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Soul Food Recipe - Buttermilk Pie

Its amazing how some of the simplest ingredients can be combined to make a delicious dish. Case in point: Buttermilk Pie.

Buttermilk pie dates back to the early South where cooks on the plantations used their ingenuity to create wonderful dishes out of ingredients that were cheap and plentiful. Buttermilk pie is real Soul Food, pure and simple. It is not elaborate. It is not particularly beautiful. It is not even on the list of top 10 Southern desserts. But it is oh so good!

If rolled pie crusts from the grocery store happen to be in the refrigerator, a delicious buttermilk pie can be assembled in 10-15 minutes hands-on time. Those inclined to make pie crust from scratch (it really is much better) can do it in the food processor very quickly, and, with a Pastry Cloth and rolling pin cover, the rolling of the crust is easy, although it does take a little more hands-on time. Either way, this is a dessert that will be loved by everyone who is lucky enough to eat it.

Use a food processor or blender to mix the ingredients; this makes the preparation go much faster. If those appliances arent available, simply whisk together the ingredients by hand, or use a mixer.

Oh, and if a special Martin Luther King, Jr. Day celebration is planned for the third Monday in January, Buttermilk pie is a perfect dessert to accompany all of the other delicious Soul Food dishes on the menu.

Buttermilk Pie



Note: If using a storebought 9" pie crust, there will be filling left over. Pour it into a buttered dish and bake it along with the pie.
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3 eggs, separated
2 cups sugar
1/2 cup butter
1/4 cup flour
1/2 teaspoon freshly grated nutmeg
1 pinch salt
1 tablespoon lemon juice
2 cups buttermilk

1 10" unbaked pie shell

Place the egg whites in a large mixing bowl. Beat them until stiff but not dry.

Place the egg yolks, sugar, butter, flour, salt, nutmeg, and lemon juice in the bowl of a food processor fitted with the metal blade. Process until smooth, scraping the sides at least once. Turn the machine on and gradually pour the buttermilk in; scrape the sides and process until smooth. Pour the buttermilk mixture into the egg whites and fold until the mixtures are incorporated. Pour the mixture into the prepared pie shell.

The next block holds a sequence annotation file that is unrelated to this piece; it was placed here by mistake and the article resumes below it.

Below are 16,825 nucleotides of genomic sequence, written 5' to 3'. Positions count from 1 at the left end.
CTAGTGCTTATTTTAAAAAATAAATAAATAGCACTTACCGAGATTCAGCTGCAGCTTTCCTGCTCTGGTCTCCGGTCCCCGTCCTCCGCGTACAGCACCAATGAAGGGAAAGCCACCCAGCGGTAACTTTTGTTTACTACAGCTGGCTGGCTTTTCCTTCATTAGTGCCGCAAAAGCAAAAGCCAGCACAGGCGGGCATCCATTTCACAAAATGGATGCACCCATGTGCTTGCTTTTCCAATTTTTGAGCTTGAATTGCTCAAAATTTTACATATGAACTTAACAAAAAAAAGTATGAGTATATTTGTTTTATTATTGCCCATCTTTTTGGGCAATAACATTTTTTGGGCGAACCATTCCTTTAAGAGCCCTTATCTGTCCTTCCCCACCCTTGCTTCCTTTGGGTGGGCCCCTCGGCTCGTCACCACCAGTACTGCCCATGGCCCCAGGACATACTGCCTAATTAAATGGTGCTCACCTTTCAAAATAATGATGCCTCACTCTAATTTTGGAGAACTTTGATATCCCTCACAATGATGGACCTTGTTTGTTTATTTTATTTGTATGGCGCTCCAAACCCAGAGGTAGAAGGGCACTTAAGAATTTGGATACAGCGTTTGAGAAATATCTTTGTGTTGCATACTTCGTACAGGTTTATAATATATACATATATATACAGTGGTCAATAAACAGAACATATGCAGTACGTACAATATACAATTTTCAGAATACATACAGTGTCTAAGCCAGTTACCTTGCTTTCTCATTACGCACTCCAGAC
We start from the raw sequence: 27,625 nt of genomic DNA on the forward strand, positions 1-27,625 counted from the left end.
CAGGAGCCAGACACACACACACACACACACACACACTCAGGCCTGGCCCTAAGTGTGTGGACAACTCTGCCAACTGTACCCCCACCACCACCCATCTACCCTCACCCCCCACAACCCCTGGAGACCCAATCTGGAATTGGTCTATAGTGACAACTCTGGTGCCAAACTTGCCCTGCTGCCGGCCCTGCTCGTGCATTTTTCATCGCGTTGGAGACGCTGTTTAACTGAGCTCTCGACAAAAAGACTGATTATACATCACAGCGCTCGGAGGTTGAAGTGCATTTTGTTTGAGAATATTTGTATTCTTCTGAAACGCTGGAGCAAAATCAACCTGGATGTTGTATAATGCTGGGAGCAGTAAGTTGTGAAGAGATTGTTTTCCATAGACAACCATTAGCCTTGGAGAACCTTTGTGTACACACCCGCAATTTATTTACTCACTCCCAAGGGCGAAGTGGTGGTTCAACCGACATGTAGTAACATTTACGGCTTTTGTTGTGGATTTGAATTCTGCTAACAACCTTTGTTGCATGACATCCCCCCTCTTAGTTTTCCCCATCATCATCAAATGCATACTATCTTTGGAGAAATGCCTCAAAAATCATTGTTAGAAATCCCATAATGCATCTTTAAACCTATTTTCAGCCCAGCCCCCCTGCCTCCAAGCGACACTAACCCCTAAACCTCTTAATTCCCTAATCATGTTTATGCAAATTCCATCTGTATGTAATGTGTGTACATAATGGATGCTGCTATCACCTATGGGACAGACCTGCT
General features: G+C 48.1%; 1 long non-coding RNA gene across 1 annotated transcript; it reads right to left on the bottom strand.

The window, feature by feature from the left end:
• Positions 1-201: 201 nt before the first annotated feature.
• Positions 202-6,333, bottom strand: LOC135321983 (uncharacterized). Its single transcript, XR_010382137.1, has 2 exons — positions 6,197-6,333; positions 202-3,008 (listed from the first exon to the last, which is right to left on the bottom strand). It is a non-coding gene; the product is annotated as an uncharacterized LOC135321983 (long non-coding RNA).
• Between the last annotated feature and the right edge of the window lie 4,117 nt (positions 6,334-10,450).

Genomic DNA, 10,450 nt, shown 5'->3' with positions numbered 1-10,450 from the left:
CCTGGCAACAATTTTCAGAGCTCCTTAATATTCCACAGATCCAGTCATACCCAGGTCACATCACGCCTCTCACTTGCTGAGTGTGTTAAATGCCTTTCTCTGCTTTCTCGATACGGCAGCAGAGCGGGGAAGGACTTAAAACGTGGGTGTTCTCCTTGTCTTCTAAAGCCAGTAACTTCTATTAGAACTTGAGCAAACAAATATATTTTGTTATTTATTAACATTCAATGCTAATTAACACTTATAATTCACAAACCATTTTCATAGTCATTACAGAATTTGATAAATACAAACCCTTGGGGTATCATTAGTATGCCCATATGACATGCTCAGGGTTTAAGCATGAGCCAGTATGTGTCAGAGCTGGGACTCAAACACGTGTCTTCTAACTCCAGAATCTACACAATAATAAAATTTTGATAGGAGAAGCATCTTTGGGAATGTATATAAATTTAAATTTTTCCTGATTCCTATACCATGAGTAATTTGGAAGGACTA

Bake in a preheated 300 oven for 60 minutes or until the pie is set. Serve warm or cold.

Note: it is a good idea to put a pan under the pie in the oven since the filling will puff and may overflow into the oven.

Amount Per Serving
Calories 386 Calories from Fat 155
Percent Total Calories From:
Fat 40% Protein 5% Carb. 55%

Nutrient Amount per
Serving
Total Fat 17 g
Saturated Fat 8 g
Cholesterol 90 mg
Sodium 507 mg
Total Carbohydrate 53 g
Dietary Fiber 0 g
Sugars 0 g
Protein 5 g

Vitamin A 9% Vitamin C 2% Calcium 0% Iron 4%

Basic Pie Crust


This crust is quick and easy, since its made in the food processor. As long as the butter is chilled and the water is icy, the end result will be a very light and flaky crust.

1 1/4 cups flour
1/2 teaspoon salt
6 tablespoons butter
2 tablespoons shortening
3 to 4 tablespoons ice water

Mix the flour and salt in the bowl of a food processor. Cut the cold butter in chunks and pulse with the shortening until it looks like small peas. Add the ice water and process just until it forms a ball.

Roll out to a 10" circle on a floured pastry cloth. Place in a 9" pie plate; trim and flute the edges.

If making a pie to be baked with filling inside, proceed according to recipe instructions; if baking the plain shell, prick with a fork and chill 30 minutes in the fridge or 15 minutes in the freezer. Place in a 425 oven for 8-10 minutes or until lightly browned.

Amount Per Serving
Calories 179 Calories from Fat 111
Percent Total Calories From: Fat 62% Protein 5% Carb. 33%

Nutrient Amount per
Serving
Total Fat 12 g
Saturated Fat 6 g
Cholesterol 23 mg
Sodium 234 mg
Total Carbohydrate 15 g
Dietary Fiber 0 g
Sugars 0 g
Protein 2 g

Vitamin A 7% Vitamin C 0% Calcium 0% Iron 1%




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Content copyright © 2013 by Karen Hancock. All rights reserved.
This content was written by Karen Hancock. If you wish to use this content in any manner, you need written permission. Contact Karen Hancock for details.



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